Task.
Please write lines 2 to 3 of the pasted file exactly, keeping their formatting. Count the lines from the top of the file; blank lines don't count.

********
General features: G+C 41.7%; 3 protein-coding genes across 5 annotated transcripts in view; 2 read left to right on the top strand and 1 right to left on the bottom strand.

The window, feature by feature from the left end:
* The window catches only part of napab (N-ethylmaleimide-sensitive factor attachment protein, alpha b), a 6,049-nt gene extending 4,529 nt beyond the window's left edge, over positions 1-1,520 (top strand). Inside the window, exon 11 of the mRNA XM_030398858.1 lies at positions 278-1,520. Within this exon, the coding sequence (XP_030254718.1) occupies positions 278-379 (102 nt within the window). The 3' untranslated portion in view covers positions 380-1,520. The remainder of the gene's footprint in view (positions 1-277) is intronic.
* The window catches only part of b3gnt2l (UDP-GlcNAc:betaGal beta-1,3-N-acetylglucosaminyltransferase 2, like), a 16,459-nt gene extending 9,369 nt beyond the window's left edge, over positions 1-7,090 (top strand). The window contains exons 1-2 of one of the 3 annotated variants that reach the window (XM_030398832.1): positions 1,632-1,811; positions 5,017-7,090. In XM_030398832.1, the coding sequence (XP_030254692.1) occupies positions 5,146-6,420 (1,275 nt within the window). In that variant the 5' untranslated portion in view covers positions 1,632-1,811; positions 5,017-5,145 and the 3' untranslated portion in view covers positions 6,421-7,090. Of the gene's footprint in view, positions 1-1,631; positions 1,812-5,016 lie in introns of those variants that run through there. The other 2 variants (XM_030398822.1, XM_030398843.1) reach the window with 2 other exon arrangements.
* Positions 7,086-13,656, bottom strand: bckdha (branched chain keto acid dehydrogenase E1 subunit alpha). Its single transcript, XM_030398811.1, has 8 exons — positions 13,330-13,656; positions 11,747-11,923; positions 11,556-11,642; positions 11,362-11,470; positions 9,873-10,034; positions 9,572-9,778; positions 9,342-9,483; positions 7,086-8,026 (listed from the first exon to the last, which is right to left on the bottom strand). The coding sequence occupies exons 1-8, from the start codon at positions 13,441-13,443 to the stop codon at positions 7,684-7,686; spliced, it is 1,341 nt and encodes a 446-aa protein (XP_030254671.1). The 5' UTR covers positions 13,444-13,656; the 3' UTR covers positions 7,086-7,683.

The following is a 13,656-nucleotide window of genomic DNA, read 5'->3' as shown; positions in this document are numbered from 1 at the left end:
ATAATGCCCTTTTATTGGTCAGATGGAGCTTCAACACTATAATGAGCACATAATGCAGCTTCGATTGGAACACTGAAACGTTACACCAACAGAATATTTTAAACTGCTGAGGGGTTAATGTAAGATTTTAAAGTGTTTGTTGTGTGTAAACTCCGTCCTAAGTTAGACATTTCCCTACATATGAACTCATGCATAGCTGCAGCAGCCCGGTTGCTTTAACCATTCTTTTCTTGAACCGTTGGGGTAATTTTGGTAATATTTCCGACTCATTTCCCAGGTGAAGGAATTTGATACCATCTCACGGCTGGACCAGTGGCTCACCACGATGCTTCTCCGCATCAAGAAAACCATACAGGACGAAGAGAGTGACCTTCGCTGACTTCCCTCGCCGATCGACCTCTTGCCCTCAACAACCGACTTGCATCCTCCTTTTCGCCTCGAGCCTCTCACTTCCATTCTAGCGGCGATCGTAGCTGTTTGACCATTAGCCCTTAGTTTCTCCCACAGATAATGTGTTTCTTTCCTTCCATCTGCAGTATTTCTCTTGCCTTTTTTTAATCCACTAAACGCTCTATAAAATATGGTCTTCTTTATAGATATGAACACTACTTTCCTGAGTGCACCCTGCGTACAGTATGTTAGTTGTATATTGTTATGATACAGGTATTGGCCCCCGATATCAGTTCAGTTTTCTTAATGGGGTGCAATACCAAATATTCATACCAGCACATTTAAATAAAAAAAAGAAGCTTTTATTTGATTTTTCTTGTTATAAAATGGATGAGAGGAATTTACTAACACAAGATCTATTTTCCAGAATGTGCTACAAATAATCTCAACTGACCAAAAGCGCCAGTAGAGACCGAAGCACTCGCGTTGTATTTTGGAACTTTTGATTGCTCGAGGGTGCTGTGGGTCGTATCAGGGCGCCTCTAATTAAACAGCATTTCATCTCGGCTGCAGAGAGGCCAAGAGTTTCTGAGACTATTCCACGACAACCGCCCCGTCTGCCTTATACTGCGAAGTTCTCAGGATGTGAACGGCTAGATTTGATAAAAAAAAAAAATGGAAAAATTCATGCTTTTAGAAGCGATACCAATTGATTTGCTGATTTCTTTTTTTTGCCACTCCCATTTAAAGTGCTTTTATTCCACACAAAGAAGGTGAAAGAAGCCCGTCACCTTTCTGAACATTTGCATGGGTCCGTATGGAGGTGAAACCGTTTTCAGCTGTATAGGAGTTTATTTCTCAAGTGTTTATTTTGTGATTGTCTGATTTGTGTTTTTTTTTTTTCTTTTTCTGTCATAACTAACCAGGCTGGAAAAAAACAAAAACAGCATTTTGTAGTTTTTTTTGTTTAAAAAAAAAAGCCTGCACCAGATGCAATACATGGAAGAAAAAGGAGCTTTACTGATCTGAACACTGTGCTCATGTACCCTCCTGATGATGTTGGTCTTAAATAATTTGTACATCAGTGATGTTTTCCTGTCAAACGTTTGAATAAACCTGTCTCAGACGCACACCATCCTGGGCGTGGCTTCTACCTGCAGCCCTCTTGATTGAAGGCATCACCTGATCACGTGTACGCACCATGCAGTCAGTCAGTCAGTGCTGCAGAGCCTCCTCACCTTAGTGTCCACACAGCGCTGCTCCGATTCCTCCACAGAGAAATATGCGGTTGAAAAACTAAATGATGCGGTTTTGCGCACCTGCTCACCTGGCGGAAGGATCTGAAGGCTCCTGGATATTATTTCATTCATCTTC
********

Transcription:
The window, feature by feature from the left end:
* The window catches only part of napab (N-ethylmaleimide-sensitive factor attachment protein, alpha b), a 6,049-nt gene extending 4,529 nt beyond the window's left edge, over positions 1-1,520 (top strand). Inside the window, exon 11 of the mRNA XM_030398858.1 lies at positions 278-1,520. Within this exon, the coding sequence (XP_030254718.1) occupies positions 278-379 (102 nt within the window). The 3' untranslated portion in view covers positions 380-1,520. The remainder of the gene's footprint in view (positions 1-277) is intronic.